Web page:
Frequently Asked Questions for Developing a Solar Park


Is there enough sun in the UK for solar energy?

It is a misconception that there is not enough sun in the UK for a solar farm. The best locations are in the South West of England, but with continual improvement in solar panel technology, all of the South of England and Wales, and parts of the Midlands may be suitable.

What are Photovoltaics?

Simply put, photovoltaic panels convert sunlight into electricity. The sun’s rays or light particles known as photons produce an electrical current as they strike the surface of the thin silicon wafers. Each solar panel has around 60 individual cells wired in series producing around 12 volts. The photovoltaic panels are a collection of wafer thin silicon cells laminated together and placed onto a substrate, covered with protective glass and inserted into an aluminium frame to form a single photovoltaic module.

Will this become a brownfield site?

A solar park will not permanently change the planning designation of the land. The land will not automatically become a brownfield site if planning permission is granted and there will be robust measures in place to ensure a future solar park is properly managed.

What about the glare from the solar panels?

This may have been true in the past, however the latest photovoltaic technology means very little energy is lost through reflection. Any glare is minimised through using translucent coating materials to improve light transmittance through glass. In fact, grass produces more glare than a PV array.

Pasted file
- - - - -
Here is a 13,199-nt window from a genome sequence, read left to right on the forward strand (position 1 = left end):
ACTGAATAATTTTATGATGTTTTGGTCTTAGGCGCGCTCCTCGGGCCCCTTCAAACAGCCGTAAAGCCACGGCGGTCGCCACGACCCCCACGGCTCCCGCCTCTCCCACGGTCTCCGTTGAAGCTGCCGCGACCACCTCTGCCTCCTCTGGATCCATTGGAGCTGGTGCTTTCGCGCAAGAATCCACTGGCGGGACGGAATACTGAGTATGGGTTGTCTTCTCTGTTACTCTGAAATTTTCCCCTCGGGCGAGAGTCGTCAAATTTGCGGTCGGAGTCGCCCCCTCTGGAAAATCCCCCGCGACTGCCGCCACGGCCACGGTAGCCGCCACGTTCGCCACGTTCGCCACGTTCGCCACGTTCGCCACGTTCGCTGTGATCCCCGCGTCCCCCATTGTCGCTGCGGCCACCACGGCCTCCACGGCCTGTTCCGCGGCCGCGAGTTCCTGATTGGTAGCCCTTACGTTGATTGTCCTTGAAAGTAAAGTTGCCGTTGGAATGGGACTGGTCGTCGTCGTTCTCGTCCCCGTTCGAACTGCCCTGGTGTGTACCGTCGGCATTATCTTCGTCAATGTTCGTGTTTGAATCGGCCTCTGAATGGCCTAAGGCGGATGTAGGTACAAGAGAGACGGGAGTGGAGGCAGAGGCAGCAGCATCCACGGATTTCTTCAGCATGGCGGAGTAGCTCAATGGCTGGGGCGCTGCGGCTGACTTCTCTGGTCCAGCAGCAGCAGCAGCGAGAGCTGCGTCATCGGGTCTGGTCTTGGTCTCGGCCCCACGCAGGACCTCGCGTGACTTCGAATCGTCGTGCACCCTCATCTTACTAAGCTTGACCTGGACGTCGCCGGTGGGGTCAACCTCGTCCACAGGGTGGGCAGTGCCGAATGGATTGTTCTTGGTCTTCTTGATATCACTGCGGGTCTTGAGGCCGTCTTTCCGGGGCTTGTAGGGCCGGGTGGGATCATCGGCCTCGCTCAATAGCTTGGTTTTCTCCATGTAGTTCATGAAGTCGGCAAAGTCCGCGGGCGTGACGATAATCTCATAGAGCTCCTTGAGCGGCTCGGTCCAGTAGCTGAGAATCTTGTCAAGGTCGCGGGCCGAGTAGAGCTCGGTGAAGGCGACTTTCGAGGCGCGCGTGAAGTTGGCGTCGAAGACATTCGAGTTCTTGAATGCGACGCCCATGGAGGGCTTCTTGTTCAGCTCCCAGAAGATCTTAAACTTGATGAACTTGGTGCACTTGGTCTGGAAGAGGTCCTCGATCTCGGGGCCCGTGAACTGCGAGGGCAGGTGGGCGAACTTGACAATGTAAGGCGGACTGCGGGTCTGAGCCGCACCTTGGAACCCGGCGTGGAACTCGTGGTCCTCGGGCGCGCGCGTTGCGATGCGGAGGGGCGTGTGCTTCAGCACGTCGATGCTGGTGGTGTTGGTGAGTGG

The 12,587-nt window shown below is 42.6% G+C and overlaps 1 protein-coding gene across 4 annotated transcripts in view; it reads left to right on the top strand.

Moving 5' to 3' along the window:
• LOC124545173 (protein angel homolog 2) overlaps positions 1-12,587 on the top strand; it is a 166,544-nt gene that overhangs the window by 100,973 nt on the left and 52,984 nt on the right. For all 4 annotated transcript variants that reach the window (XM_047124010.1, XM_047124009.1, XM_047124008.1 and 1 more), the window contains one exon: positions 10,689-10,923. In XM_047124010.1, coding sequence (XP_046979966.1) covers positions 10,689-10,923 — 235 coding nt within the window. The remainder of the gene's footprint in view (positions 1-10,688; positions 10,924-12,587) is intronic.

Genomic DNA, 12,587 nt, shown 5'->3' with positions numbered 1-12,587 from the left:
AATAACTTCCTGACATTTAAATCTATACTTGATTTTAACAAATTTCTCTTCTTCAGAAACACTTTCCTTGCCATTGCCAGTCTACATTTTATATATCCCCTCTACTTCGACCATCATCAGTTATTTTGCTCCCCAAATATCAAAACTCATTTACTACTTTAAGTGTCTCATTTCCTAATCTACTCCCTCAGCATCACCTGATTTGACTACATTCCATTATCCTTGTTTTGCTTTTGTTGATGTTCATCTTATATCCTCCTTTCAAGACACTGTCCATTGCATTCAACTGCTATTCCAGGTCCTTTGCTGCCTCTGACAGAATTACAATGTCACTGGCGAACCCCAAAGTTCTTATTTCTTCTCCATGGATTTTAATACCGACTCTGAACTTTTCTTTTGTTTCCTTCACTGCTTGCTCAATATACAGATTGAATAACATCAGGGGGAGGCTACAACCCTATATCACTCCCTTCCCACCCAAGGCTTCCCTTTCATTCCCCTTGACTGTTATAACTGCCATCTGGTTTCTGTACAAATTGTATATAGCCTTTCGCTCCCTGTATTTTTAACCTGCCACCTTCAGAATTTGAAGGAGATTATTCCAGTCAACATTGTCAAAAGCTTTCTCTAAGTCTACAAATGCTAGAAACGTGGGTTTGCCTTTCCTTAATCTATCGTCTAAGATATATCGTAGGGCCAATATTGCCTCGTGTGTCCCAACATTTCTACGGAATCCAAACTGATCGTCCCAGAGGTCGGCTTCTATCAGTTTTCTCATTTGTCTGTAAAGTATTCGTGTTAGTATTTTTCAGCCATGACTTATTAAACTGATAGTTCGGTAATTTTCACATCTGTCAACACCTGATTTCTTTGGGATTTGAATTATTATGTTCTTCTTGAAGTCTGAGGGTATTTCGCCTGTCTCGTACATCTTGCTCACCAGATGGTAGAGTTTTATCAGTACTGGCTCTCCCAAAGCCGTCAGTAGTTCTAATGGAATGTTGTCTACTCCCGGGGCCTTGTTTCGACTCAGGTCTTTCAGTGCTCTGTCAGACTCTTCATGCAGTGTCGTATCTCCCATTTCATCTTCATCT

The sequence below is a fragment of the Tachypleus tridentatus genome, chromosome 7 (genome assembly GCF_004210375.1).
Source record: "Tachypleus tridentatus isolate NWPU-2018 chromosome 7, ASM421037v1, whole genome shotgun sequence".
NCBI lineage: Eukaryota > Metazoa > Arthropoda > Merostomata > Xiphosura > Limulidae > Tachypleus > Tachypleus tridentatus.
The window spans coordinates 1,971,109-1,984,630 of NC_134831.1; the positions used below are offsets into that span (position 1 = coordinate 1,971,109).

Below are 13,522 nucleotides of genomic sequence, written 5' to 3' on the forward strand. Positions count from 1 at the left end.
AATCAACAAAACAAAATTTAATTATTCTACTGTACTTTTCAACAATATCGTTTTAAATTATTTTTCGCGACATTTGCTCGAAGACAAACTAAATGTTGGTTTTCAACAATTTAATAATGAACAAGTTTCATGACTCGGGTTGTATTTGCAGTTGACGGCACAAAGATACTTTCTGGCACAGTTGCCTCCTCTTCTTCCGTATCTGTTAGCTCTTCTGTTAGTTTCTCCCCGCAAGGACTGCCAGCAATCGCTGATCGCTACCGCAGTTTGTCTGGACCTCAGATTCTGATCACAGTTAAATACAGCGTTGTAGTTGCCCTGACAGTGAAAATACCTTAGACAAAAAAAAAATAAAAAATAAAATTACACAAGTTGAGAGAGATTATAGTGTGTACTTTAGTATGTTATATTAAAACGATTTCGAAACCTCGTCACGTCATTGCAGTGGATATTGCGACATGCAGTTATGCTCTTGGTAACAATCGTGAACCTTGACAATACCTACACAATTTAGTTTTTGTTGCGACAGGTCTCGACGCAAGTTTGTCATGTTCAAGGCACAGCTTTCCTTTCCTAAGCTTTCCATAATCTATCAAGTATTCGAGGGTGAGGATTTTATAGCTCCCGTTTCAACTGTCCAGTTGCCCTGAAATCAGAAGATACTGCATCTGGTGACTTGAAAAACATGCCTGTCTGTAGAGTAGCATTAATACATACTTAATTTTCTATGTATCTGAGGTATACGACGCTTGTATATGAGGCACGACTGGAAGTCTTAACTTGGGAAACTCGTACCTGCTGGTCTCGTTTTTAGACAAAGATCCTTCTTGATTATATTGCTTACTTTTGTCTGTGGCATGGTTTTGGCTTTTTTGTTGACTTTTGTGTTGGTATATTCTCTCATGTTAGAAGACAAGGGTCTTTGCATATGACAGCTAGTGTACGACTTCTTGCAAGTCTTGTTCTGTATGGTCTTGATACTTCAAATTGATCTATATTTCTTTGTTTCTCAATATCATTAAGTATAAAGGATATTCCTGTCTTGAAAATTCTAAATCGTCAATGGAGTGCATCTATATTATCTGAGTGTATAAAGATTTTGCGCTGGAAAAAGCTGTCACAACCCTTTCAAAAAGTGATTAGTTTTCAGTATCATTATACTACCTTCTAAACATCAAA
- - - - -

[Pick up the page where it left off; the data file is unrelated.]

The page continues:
Is there any pollution or nuisance associated with solar parks?

The photovoltaic solar panels will generate electricity without any noise or pollution by converting irradiation from the sun into renewable energy. Noise impact will be associated to the construction phase of development, whereby there would be minor impacts generated by vehicle movements across the site coupled with the installation of the framework.

Do the panels require maintenance?

The panels and associated infrastructure are inherently designed to operate in the open air and as such will not give rise to any unacceptable adverse impacts. The panels themselves will require cleaning two to three times a year to maintain efficiency. The inverters may need replacing once during the life of the project and this is factored into the maintenance planning.

Contact us
Steve Gibbins - Land Manager
E: P: 01792 315466 M: 07791 688989

Compton Group

PO Box 425



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